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Decarbonisation of Indian Economy

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November 17, 2021

What is the issue?

India’s announcement of achieving net-zero emissions by 2070 has highlighted the importance of decarbonising the economy but the road ahead will be challenging.

What is decarbonisation and what will be the impacts?

Decarbonisation is the process of reducing the amount of carbon, mainly carbon dioxide (CO2), sent into the atmosphere.

  • Industrial decarbonization will propel India towards a sustainable future and further towards deep decarbonisation but it also causes loss to several players.
  • People working in fossil fuels and energy production, heavy industry and the vehicle manufacturing sectors are expected to be significantly impacted in the coming decades.
  • Steel, petrochemicals, aluminum, cement, and fertilizer sectors are hard to abate sectors and cleaner pathways are yet to prove themselves economically.
  • Besides maintaining global competitiveness, heavy industries due to their longer lifespan they cannot retire their existing machinery and switch to green fuels due to associated costs very quickly.
  • Another problem with heavy industries is the requirement of high temperature heat (>500 Degree Celsius), which can only be provided by burning fossil fuels.

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What approach is needed for decarbonisation of economy?

  • Breaking up into shorter periods - By 2070, there will be many changes in technology, environmental conditions and the economy.
  • The planning horizon of about 50 years will need to be broken up into shorter periods so that new knowledge about emerging technologies can be incorporated into plans.
  • Five years, as the UK has used seems reasonable.
  • Setting up an autonomous agency – A technically credible agency like the Climate Change Committee (CCC) in the UK should be set up.
  • Its members should be recognised experts in their fields to provide independent advice to the government regarding long-term and interim (five-year) targets.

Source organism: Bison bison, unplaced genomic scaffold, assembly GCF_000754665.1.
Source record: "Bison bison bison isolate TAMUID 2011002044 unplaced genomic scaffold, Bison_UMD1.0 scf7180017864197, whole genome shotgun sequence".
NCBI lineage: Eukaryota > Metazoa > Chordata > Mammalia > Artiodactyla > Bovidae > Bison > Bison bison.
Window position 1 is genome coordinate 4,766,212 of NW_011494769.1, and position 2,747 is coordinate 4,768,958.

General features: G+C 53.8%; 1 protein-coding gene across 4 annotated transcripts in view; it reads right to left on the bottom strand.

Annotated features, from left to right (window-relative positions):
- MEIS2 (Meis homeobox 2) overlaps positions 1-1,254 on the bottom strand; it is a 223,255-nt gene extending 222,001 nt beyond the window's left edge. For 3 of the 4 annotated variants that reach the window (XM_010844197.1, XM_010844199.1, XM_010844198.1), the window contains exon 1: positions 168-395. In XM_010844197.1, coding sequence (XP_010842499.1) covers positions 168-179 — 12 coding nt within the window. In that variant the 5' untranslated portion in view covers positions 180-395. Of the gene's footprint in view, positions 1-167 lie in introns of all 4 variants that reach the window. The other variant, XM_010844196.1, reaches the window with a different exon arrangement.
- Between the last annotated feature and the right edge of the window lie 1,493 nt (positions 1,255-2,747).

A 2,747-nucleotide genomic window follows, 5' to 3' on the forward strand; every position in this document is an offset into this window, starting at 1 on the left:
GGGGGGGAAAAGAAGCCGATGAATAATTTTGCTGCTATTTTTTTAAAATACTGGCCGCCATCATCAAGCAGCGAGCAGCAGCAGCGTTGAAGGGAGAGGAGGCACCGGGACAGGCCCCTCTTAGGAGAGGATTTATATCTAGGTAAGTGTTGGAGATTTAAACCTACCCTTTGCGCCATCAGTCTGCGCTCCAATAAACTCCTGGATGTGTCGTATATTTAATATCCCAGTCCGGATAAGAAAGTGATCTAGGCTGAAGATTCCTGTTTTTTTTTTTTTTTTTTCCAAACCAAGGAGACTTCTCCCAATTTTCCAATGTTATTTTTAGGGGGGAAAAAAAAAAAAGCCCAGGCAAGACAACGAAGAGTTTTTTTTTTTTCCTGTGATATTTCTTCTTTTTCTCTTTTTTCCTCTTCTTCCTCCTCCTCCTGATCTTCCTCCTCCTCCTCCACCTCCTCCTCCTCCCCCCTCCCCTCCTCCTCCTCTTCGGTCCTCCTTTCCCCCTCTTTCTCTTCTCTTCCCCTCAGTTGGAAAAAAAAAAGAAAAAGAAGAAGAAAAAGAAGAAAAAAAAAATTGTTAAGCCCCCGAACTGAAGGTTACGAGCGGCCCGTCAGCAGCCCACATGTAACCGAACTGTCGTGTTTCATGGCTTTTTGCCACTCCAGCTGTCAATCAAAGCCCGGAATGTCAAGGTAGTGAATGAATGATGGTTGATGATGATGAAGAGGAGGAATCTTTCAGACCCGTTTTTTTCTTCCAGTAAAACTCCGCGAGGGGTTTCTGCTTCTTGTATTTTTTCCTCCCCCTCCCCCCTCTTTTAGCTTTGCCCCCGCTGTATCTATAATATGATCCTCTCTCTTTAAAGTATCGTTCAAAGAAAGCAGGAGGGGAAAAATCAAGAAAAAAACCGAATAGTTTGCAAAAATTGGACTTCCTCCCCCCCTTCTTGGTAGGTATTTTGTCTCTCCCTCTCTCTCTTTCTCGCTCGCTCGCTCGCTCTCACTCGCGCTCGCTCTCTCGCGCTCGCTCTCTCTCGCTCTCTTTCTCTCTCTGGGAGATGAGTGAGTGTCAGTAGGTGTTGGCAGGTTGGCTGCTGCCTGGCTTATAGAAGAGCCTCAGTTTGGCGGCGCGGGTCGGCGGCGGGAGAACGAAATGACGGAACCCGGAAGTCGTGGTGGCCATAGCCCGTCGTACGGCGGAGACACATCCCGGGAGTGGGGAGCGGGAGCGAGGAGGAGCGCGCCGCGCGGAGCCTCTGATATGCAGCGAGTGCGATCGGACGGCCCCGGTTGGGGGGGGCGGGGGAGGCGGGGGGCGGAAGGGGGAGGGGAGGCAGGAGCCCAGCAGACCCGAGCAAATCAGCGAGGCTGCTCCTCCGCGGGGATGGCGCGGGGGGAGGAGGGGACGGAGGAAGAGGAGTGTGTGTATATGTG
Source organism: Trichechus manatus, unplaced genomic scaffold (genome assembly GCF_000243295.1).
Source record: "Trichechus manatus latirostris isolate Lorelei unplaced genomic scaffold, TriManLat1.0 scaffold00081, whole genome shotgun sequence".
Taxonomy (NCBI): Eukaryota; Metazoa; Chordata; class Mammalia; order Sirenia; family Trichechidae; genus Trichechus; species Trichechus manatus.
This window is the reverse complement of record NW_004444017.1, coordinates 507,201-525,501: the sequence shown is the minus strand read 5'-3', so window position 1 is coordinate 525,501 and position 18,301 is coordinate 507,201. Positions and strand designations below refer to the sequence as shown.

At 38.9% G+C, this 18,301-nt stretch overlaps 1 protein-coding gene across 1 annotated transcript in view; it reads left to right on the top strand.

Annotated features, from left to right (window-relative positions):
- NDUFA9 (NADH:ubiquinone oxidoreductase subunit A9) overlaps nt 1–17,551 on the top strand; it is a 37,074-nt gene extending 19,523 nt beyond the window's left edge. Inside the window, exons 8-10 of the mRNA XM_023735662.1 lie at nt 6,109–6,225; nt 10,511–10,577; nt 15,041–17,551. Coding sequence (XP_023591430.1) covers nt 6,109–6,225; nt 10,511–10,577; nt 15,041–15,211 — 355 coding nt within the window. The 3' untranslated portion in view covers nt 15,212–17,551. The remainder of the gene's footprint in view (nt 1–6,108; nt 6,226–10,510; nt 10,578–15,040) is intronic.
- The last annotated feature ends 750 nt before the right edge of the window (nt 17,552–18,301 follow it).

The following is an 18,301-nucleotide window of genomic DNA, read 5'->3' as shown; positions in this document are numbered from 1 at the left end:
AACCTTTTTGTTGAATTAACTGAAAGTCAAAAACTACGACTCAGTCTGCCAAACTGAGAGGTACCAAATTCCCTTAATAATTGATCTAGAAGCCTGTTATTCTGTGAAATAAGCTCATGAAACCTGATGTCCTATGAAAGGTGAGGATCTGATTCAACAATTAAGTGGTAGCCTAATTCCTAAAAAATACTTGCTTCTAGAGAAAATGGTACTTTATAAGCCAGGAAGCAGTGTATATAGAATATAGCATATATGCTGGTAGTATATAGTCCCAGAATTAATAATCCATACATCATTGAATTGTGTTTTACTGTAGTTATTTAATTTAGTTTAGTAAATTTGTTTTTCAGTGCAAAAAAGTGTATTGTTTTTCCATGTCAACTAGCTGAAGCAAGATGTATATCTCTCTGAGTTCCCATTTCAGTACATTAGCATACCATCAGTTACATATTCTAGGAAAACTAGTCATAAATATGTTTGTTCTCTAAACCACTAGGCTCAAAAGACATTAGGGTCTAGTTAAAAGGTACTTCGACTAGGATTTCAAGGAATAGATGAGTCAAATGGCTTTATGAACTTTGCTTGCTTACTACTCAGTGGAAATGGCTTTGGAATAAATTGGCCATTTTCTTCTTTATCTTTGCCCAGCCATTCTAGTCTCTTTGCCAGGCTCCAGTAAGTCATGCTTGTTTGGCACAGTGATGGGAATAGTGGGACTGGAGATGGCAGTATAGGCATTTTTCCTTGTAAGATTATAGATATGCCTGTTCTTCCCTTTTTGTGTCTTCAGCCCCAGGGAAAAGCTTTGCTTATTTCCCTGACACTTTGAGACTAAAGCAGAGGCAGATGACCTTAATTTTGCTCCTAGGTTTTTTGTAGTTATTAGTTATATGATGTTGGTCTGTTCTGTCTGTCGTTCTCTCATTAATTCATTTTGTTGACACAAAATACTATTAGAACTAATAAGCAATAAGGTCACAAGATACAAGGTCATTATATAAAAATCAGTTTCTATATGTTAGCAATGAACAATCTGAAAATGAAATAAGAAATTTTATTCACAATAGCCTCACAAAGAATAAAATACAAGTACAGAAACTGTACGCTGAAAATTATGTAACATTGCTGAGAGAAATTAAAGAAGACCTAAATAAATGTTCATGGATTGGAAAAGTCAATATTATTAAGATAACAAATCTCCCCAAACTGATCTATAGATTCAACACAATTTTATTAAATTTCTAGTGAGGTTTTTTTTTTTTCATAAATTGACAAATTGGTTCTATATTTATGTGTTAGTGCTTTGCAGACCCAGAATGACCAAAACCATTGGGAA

• It would also monitor progress and annually report and suggest mid-course corrections.
  • Targeting the power sector - The power sector has to be focussed because it is the biggest source of GHG emissions and also the easiest one to decarbonise.
  • It would be best to have a single emissions-related objective so that an optimal strategy can be developed at the lowest cost.
  • Setting permissible emission intensity in terms of grams of carbon dioxide equivalent per kWh of electricity sold would be a good option for targets in the power sector.

India is anticipating that 80-85% of the country’s electricity demand will be met from renewable sources by 2050.

  • Need for a Coordinated Approach - There are separate targets for almost every resource such as solar, non-solar renewable energy, hydropower, etc.
  • It reduces the flexibility of distribution companies to select resources to meet their loads resulting in a non-optimal resource mix and a higher cost of electricity.
  • India needs a coordinated approach for decarbonisation of economy.

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References

  1. https://indianexpress.com/article/opinion/columns/india-economy-decarbonisation-climate-change-7626309/
  2. https://energy.economictimes.indiatimes.com/news/power/opinion-why-industrial-decarbonization-is-an-opportunity-for-india-to-fight-climate-change/82052996

 

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